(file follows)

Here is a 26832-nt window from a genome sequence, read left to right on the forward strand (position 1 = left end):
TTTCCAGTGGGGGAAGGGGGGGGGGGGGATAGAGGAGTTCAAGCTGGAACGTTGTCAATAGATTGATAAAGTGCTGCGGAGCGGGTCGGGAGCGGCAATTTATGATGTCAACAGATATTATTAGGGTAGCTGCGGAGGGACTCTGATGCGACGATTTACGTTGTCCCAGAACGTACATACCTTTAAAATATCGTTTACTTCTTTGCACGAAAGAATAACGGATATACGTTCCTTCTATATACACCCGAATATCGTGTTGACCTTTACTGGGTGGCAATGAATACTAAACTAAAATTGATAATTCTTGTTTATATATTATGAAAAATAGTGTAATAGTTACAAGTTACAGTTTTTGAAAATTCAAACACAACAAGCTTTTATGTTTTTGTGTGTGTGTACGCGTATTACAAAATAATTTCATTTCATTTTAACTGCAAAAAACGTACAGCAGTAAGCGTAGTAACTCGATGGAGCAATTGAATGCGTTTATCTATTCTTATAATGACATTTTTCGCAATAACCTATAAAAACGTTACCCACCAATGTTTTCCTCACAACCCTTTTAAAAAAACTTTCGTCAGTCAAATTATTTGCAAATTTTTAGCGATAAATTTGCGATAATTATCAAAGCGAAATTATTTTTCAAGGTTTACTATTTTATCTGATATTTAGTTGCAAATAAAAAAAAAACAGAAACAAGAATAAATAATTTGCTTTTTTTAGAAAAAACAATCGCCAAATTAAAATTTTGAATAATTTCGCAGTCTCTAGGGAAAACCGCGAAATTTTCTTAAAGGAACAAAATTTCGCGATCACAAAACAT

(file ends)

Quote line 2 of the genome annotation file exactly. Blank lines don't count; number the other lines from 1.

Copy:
TTTCCAGTGGGGGAAGGGGGGGGGGGGGATAGAGGAGTTCAAGCTGGAACGTTGTCAATAGATTGATAAAGTGCTGCGGAGCGGGTCGGGAGCGGCAATTTATGATGTCAACAGATATTATTAGGGTAGCTGCGGAGGGACTCTGATGCGACGATTTACGTTGTCCCAGAACGTACATACCTTTAAAATATCGTTTACTTCTTTGCACGAAAGAATAACGGATATACGTTCCTTCTATATACACCCGAATATCGTGTTGACCTTTACTGGGTGGCAATGAATACTAAACTAAAATTGATAATTCTTGTTTATATATTATGAAAAATAGTGTAATAGTTACAAGTTACAGTTTTTGAAAATTCAAACACAACAAGCTTTTATGTTTTTGTGTGTGTGTACGCGTATTACAAAATAATTTCATTTCATTTTAACTGCAAAAAACGTACAGCAGTAAGCGTAGTAACTCGATGGAGCAATTGAATGCGTTTATCTATTCTTATAATGACATTTTTCGCAATAACCTATAAAAACGTTACCCACCAATGTTTTCCTCACAACCCTTTTAAAAAAACTTTCGTCAGTCAAATTATTTGCAAATTTTTAGCGATAAATTTGCGATAATTATCAAAGCGAAATTATTTTTCAAGGTTTACTATTTTATCTGATATTTAGTTGCAAATAAAAAAAAAACAGAAACAAGAATAAATAATTTGCTTTTTTTAGAAAAAACAATCGCCAAATTAAAATTTTGAATAATTTCGCAGTCTCTAGGGAAAACCGCGAAATTTTCTTAAAGGAACAAAATTTCGCGATCACAAAACAT